By Phillip Charlier
As 2008 draws to a close it’s worth looking at the results of the first nine months of the Chinese Nationalist Party administration on Taiwan and the state of cross-strait relations. Having ousted the Democratic People’s Party based largely on voter’s disgust at massive corruption scandals, the Nationalist Party has also had to face a wary electorate who, while hoping for greater economic ties with the PRC, were also nervous of the political consequences.
The state of the cross-strait relationship is as follows:
The first round of the cross-strait dialogue opened in June when Taiwan-based Straits Exchange Foundation (SEF) Chairman Chiang Pin-kung held talks with his Chinese counterpart in Beijing. This marked the first cross-strait dialogue in nine years.
November witnessed a reciprocal visit by Association for Relations Across the Taiwan Strait (ARATS) Chairman Chen Yunlin, which sparked emotive protests by independence activists in Taipei. The protests and heavy handed police response and use of controversial police powers of detention have spawned an ongoing protest movement who call themselves ‘The Wild Strawberries’ who continue to occupy Liberty Square at the time of writing.
Between the first and second round of the dialogues, former vice president Lien Chan met Chinese President Hu Jintao at the APEC leaders’ summit in Lima on November 23, marking the first time such senior Taiwanese and Chinese leaders have met at an international event. Hu and Lien met as party chairmen, rather than heads of state, therefore bypassing issues of sovereignty.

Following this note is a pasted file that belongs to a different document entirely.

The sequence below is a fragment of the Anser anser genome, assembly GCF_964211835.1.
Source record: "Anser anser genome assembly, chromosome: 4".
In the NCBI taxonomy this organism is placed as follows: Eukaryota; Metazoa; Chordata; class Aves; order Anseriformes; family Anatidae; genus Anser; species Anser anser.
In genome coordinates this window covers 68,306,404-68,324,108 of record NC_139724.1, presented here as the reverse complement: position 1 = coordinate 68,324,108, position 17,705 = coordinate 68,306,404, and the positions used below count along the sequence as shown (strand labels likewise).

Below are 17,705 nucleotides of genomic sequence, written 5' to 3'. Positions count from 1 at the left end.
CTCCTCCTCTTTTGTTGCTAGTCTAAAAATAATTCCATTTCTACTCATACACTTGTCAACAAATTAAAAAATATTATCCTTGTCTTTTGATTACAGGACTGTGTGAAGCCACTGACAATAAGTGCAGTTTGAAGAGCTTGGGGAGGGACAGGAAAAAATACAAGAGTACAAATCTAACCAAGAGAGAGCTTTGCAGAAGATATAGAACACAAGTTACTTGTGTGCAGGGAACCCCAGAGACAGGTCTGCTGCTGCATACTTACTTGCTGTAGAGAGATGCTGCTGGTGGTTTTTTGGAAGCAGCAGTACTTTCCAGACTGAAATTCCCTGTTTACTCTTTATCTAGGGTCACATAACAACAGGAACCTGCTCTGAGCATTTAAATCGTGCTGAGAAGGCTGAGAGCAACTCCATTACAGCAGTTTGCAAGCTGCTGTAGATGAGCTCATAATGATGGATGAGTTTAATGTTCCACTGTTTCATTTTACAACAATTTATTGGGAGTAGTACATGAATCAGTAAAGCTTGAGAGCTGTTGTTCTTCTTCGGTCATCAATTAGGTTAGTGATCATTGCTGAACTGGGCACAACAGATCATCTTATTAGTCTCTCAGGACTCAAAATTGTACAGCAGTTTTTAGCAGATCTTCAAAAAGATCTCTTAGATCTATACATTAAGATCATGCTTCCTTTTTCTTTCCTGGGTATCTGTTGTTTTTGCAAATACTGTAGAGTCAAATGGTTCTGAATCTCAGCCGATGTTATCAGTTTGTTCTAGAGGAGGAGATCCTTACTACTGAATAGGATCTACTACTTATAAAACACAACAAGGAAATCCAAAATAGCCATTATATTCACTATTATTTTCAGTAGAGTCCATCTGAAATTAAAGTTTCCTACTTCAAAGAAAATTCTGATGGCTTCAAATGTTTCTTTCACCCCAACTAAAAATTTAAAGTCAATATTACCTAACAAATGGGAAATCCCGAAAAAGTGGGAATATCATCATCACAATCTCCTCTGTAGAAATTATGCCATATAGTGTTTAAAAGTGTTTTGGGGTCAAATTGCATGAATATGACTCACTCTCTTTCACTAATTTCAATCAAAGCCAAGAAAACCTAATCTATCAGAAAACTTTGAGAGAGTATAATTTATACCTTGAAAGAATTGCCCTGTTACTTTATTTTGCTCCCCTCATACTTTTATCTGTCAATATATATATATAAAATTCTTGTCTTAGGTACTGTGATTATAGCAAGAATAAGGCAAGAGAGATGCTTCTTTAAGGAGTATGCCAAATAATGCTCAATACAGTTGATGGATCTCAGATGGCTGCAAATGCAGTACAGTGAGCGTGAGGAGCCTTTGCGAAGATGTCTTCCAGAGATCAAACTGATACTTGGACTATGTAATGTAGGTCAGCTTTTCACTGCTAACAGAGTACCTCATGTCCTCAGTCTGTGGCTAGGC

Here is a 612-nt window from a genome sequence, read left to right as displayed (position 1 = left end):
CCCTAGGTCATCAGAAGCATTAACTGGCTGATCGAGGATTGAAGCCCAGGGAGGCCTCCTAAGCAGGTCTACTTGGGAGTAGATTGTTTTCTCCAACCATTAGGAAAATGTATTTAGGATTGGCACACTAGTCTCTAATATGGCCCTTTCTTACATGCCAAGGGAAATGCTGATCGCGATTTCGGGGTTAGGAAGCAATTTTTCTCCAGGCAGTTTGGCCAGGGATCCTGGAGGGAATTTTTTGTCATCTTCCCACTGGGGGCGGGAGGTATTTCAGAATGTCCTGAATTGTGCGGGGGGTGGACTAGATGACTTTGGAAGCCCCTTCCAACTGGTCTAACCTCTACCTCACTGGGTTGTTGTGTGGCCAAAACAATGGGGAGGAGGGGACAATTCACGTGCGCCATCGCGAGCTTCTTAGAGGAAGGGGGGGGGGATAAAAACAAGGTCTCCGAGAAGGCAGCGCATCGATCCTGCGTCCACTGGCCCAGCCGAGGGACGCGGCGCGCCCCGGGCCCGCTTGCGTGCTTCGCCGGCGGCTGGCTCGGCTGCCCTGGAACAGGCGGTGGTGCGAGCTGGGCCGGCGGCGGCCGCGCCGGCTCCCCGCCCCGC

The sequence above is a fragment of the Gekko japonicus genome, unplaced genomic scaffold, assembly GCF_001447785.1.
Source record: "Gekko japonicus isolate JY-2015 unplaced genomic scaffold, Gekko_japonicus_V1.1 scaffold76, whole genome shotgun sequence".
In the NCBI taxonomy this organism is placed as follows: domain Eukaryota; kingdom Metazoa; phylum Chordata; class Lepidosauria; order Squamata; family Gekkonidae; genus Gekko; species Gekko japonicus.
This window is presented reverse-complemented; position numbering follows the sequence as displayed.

The dialogues have led to an agreement to launch direct shipping, postal services and daily charter flights starting Dec 15.
2. Charter Flights
Weekend charter flights were inaugurated in July. For the first time since 1949, citizens of both countries were able to fly across the strait without landing in a third country. From December 15 these flights will be available daily.
3. Access to the China Market
Greater access to the China market has been facilitated for Taiwan products. The latest product to hit the shelves on ‘the mainland’ is Taiwan Beer which is manufactured by the Taiwan Tobacco and Alcohol Corporation and will be available in China next year.
Fruit farmers are about to benefit from the direct maritime links beginning on December 15. Orange farmers who have been suffering from poor prices due to over-production and bumper crops will be able to get prices more than double what they would get on the domestic market.
Direct Maritime links mean ships won’t have to visit a third party port for a stamp. Ma Ying Jeou told the Washington post yesterday that direct maritime links would save traders $5000 to $10 000 (US) per voyage.
4. Panda’s for Taiwan
Two pandas have been promised and are expected to arrive in Taipei before Christmas. Taipei Mayor Hau Lung-bin estimates that the pandas will attract 6 million visitors a year to Taipei Zoo, eclipsing the Koala fever which saw an annual 5 million visitors in the first years of their residence. Beijing offered the pandas in 2005 but the offer was rejected by the DPP administration. Taiwan will reciprocate with a pair of Formosan serow and a pair of Formosan sika deer.
Sources: China Post, Central News Agency, Taipei Times, Taiwan News, Washington Post.